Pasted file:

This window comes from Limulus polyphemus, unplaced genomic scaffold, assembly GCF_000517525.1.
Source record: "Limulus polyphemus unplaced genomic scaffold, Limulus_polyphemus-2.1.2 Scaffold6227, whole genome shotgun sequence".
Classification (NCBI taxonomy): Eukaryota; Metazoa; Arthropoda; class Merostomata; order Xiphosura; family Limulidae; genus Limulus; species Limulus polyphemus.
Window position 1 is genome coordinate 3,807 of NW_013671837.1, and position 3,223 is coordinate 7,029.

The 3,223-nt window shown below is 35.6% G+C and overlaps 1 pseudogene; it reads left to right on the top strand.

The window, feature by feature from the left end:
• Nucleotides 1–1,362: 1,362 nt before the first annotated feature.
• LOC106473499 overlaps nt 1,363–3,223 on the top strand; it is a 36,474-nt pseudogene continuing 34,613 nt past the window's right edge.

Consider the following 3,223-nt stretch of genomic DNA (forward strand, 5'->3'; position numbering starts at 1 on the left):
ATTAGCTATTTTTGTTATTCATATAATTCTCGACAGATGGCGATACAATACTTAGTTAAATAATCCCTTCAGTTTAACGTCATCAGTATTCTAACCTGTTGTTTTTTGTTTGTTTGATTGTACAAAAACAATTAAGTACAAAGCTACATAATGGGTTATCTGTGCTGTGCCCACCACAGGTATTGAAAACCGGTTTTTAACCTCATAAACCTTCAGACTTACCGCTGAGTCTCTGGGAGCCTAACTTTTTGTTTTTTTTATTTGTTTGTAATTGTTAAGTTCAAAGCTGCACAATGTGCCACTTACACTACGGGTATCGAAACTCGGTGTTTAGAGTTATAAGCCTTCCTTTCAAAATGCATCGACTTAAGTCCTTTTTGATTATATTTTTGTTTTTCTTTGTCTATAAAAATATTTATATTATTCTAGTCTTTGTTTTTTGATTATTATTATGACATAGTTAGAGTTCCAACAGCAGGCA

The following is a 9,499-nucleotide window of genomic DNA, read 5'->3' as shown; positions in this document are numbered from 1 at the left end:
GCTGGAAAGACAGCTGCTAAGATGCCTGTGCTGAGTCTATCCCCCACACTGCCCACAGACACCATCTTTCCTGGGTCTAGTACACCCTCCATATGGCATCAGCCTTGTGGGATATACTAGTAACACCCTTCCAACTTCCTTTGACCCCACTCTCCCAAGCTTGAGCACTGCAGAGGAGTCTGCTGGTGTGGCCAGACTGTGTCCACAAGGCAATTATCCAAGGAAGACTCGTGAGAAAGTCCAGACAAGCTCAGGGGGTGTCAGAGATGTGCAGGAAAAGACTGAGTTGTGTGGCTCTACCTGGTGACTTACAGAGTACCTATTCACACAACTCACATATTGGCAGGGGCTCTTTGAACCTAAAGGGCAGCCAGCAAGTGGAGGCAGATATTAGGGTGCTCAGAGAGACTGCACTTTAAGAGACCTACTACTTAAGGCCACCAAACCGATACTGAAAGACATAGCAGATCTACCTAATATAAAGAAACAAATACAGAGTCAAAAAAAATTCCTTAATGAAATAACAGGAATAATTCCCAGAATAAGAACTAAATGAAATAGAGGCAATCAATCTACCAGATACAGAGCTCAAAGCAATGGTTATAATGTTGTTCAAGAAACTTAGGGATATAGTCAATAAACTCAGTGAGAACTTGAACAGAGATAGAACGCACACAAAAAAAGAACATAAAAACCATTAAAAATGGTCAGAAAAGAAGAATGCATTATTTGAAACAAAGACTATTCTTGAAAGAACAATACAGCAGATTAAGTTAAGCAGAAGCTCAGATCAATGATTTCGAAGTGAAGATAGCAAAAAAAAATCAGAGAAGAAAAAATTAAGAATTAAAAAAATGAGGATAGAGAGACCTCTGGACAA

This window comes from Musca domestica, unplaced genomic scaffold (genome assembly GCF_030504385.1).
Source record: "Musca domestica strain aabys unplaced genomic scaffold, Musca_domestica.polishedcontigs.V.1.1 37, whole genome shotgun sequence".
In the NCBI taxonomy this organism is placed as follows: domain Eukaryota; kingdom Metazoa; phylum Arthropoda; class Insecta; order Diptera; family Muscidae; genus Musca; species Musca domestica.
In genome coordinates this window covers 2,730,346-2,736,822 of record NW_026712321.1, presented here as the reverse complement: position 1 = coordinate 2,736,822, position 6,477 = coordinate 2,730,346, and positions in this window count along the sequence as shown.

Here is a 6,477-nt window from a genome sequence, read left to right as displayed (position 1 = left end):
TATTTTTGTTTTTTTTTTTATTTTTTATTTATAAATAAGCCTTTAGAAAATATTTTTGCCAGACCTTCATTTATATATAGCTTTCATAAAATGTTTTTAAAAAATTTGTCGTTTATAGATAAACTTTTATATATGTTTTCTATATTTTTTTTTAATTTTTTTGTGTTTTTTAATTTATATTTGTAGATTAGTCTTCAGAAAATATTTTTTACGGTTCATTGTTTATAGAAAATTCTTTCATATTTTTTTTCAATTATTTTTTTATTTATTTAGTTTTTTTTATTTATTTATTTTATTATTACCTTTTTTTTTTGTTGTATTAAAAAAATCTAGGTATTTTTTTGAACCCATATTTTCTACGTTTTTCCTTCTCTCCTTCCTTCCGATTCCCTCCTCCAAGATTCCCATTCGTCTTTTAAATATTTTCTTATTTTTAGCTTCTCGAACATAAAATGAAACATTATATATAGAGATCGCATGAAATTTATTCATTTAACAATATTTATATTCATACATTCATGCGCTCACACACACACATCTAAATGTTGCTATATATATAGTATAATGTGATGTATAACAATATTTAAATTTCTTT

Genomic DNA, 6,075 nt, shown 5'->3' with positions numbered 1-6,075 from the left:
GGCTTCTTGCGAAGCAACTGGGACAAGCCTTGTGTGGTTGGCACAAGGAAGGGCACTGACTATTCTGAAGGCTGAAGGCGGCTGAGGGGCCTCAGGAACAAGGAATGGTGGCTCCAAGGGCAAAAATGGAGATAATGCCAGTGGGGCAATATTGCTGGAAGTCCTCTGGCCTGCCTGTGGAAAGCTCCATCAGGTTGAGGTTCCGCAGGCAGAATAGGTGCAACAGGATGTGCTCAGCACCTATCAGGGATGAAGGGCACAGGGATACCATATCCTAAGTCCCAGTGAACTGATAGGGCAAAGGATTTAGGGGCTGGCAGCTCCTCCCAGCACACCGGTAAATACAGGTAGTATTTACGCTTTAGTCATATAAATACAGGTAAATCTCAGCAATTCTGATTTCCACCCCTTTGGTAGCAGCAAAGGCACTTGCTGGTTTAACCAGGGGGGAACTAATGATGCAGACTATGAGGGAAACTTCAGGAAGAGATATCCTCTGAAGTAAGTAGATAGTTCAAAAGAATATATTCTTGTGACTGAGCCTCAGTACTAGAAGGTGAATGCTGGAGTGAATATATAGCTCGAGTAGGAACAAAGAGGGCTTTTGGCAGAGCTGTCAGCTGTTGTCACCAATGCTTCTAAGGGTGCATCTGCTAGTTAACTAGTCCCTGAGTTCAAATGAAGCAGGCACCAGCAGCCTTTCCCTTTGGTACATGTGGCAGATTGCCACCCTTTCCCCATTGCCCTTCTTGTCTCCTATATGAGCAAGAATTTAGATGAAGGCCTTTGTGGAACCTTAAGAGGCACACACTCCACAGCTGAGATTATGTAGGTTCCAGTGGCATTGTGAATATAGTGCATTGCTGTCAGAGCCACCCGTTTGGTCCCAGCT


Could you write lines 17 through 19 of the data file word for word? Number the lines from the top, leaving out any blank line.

Here is a 6,477-nt window from a genome sequence, read left to right as displayed (position 1 = left end):
TATTTTTGTTTTTTTTTTTATTTTTTATTTATAAATAAGCCTTTAGAAAATATTTTTGCCAGACCTTCATTTATATATAGCTTTCATAAAATGTTTTTAAAAAATTTGTCGTTTATAGATAAACTTTTATATATGTTTTCTATATTTTTTTTTAATTTTTTTGTGTTTTTTAATTTATATTTGTAGATTAGTCTTCAGAAAATATTTTTTACGGTTCATTGTTTATAGAAAATTCTTTCATATTTTTTTTCAATTATTTTTTTATTTATTTAGTTTTTTTTATTTATTTATTTTATTATTACCTTTTTTTTTTGTTGTATTAAAAAAATCTAGGTATTTTTTTGAACCCATATTTTCTACGTTTTTCCTTCTCTCCTTCCTTCCGATTCCCTCCTCCAAGATTCCCATTCGTCTTTTAAATATTTTCTTATTTTTAGCTTCTCGAACATAAAATGAAACATTATATATAGAGATCGCATGAAATTTATTCATTTAACAATATTTATATTCATACATTCATGCGCTCACACACACACATCTAAATGTTGCTATATATATAGTATAATGTGATGTATAACAATATTTAAATTTCTTT

Genomic DNA, 6,075 nt, shown 5'->3' with positions numbered 1-6,075 from the left: